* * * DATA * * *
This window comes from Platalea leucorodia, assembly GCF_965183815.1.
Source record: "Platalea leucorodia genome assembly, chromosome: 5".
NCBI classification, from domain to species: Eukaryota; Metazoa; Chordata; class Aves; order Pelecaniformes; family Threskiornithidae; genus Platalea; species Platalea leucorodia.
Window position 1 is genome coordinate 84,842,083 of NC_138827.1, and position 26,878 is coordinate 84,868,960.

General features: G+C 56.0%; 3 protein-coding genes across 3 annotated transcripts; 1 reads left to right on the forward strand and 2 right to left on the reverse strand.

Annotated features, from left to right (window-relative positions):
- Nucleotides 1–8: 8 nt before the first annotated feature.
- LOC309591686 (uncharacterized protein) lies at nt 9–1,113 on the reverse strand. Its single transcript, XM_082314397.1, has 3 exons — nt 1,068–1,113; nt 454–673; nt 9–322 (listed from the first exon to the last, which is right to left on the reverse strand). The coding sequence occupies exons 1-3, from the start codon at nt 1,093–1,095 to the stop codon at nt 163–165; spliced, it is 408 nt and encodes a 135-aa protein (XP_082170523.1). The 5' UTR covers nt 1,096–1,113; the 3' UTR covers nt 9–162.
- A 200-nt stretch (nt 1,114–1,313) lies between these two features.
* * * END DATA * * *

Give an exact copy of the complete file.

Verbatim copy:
This window comes from Platalea leucorodia, assembly GCF_965183815.1.
Source record: "Platalea leucorodia genome assembly, chromosome: 5".
NCBI classification, from domain to species: Eukaryota; Metazoa; Chordata; class Aves; order Pelecaniformes; family Threskiornithidae; genus Platalea; species Platalea leucorodia.
Window position 1 is genome coordinate 84,842,083 of NC_138827.1, and position 26,878 is coordinate 84,868,960.

General features: G+C 56.0%; 3 protein-coding genes across 3 annotated transcripts; 1 reads left to right on the forward strand and 2 right to left on the reverse strand.

Annotated features, from left to right (window-relative positions):
- Nucleotides 1–8: 8 nt before the first annotated feature.
- LOC309591686 (uncharacterized protein) lies at nt 9–1,113 on the reverse strand. Its single transcript, XM_082314397.1, has 3 exons — nt 1,068–1,113; nt 454–673; nt 9–322 (listed from the first exon to the last, which is right to left on the reverse strand). The coding sequence occupies exons 1-3, from the start codon at nt 1,093–1,095 to the stop codon at nt 163–165; spliced, it is 408 nt and encodes a 135-aa protein (XP_082170523.1). The 5' UTR covers nt 1,096–1,113; the 3' UTR covers nt 9–162.
- A 200-nt stretch (nt 1,114–1,313) lies between these two features.